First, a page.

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Topic: Kinetic energy of solids, liquids, and gases at the same temperature  (Read 27796 times)

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Offline LHM

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Temperature is defined as the average kinetic energy, but gases have more kinetic energy than liquids, which have more kinetic energy than solids. So if you have a solid, liquid, and gas at the same temperature, are they going to have the same kinetic energy because they're at the same temperature, or will the gas still have the most kinetic energy?

Offline Borek

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Re: Kinetic energy of solids, liquids, and gases at the same temperature
« Reply #1 on: January 17, 2011, 02:40:14 PM »
I have a cup of a hot tea here, standing on the desk. As far as I can tell, its kinetic energy is zero.
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Offline opti384

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Re: Kinetic energy of solids, liquids, and gases at the same temperature
« Reply #2 on: January 17, 2011, 10:44:03 PM »
I have a cup of a hot tea here, standing on the desk. As far as I can tell, its kinetic energy is zero.

But couldn't the tea molecules have kinetic energy since they are moving and vibrating by themselves?

Offline Vidya

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Re: Kinetic energy of solids, liquids, and gases at the same temperature
« Reply #3 on: January 18, 2011, 01:56:47 AM »
Hi
molecules are in motion in all the three states
max - in gases
minimum in solids (vibrational  ,rotational )
at the same temp
 K.E of the gaseous molecules is max

Offline Borek

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Re: Kinetic energy of solids, liquids, and gases at the same temperature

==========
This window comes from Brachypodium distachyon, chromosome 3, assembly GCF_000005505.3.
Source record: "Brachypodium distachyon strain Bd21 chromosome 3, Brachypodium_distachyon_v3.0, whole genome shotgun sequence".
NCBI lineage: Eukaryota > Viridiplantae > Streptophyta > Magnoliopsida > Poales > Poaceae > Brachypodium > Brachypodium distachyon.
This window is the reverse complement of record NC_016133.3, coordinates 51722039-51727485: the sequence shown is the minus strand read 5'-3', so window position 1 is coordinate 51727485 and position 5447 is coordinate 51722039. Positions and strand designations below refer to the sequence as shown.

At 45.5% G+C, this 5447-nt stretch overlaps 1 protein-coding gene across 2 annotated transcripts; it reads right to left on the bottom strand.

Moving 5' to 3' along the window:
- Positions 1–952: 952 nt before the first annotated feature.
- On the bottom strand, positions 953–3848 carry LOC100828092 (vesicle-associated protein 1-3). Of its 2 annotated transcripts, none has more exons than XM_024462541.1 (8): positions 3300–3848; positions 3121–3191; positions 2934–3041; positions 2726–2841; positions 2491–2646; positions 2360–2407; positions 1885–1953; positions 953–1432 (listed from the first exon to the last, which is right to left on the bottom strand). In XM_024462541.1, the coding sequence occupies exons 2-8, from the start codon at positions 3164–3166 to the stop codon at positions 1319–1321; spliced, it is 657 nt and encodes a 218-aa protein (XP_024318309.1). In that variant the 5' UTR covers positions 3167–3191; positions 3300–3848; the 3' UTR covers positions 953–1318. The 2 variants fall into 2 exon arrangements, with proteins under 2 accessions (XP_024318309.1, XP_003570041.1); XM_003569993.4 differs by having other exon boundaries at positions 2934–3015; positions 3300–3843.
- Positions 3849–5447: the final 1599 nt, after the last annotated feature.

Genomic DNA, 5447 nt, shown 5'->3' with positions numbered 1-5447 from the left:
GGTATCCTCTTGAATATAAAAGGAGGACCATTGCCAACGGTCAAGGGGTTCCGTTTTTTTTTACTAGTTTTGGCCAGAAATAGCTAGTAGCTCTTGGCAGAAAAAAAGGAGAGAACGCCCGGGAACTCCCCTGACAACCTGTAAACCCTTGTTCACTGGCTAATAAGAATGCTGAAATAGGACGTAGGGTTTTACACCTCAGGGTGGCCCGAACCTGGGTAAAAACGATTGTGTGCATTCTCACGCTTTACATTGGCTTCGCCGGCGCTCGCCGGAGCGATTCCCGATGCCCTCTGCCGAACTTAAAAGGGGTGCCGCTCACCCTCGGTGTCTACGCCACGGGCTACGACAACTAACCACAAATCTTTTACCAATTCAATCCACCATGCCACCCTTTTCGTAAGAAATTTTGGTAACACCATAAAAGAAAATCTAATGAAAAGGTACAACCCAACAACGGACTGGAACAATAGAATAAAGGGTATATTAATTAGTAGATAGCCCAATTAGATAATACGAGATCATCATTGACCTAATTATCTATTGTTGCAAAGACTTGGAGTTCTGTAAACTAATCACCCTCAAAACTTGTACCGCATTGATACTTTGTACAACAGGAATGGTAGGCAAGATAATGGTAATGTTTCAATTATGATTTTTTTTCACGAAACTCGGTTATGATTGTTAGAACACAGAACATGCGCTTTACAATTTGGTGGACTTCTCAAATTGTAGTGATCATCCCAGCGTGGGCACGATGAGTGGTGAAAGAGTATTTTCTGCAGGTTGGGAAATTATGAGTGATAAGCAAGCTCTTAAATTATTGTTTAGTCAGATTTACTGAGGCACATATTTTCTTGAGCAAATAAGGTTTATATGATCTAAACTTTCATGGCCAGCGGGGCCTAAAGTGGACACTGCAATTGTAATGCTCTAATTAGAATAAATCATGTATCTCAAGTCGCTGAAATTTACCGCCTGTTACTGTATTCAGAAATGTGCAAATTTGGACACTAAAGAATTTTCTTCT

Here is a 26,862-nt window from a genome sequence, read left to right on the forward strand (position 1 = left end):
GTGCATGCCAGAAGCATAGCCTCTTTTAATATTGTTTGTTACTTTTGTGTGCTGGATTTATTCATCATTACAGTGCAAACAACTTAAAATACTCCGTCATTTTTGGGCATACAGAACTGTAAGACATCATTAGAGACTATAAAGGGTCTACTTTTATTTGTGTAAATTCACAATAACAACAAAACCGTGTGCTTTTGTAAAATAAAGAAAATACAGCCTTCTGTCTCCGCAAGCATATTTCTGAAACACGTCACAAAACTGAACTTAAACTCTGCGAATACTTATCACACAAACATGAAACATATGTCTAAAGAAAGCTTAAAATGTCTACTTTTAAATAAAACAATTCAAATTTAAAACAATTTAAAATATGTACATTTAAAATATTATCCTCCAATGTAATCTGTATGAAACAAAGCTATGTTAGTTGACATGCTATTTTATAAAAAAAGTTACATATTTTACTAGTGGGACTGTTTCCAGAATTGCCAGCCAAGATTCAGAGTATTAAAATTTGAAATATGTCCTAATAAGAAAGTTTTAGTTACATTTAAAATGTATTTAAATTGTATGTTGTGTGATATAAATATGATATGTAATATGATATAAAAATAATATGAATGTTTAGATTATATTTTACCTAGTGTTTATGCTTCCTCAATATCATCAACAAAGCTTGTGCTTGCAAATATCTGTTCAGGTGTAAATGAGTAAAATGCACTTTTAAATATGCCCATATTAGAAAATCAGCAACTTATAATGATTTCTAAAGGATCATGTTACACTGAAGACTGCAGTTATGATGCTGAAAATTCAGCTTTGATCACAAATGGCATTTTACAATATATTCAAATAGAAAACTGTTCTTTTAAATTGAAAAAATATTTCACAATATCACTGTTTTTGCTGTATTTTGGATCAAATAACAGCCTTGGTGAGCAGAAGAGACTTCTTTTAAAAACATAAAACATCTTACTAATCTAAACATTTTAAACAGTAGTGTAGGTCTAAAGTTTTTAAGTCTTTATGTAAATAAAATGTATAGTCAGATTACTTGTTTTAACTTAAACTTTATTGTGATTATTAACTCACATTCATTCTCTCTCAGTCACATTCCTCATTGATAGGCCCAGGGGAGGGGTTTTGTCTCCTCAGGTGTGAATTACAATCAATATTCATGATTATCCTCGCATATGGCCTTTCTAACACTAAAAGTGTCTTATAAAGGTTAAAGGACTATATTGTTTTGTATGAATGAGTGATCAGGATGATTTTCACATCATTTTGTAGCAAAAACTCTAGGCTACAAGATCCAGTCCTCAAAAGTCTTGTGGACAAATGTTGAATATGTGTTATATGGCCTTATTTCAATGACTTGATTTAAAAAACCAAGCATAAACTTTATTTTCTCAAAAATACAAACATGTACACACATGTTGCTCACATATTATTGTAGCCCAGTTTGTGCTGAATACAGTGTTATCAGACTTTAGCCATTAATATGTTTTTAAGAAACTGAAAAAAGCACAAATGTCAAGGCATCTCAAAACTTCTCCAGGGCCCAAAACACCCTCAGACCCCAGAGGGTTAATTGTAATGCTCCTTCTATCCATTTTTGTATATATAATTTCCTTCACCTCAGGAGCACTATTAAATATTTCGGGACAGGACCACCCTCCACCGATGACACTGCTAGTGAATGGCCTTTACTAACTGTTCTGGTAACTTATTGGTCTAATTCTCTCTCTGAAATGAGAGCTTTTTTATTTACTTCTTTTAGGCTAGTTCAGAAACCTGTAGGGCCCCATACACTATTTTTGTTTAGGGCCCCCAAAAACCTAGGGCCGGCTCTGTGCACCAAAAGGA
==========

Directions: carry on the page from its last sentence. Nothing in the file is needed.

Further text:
« Reply #4 on: January 18, 2011, 04:24:53 AM »
Original question did not mention molecules  :P

if you have a solid, liquid, and gas at the same temperature, are they going to have the same kinetic energy
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Offline RandoFlyer

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Re: Kinetic energy of solids, liquids, and gases at the same temperature
« Reply #5 on: January 21, 2011, 11:09:12 AM »
http://en.wikipedia.org/wiki/Temperatures#Foundation

The formula Ek=1/2kT may help answer your question

Offline LHM

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Re: Kinetic energy of solids, liquids, and gases at the same temperature
« Reply #6 on: February 19, 2011, 08:53:35 PM »
Original question did not mention molecules  :P

if you have a solid, liquid, and gas at the same temperature, are they going to have the same kinetic energy

I'm sorry but I'm still slightly confused about this entire thing especially after this: http://www.chemicalforums.com/index.php?topic=46364.msg175807#msg175807

So to clarify, is it that the molecules have the same kinetic energy then, but the actual gas overall has more kinetic energy than the liquid or solid because the molecules in a gas are more spaced apart?

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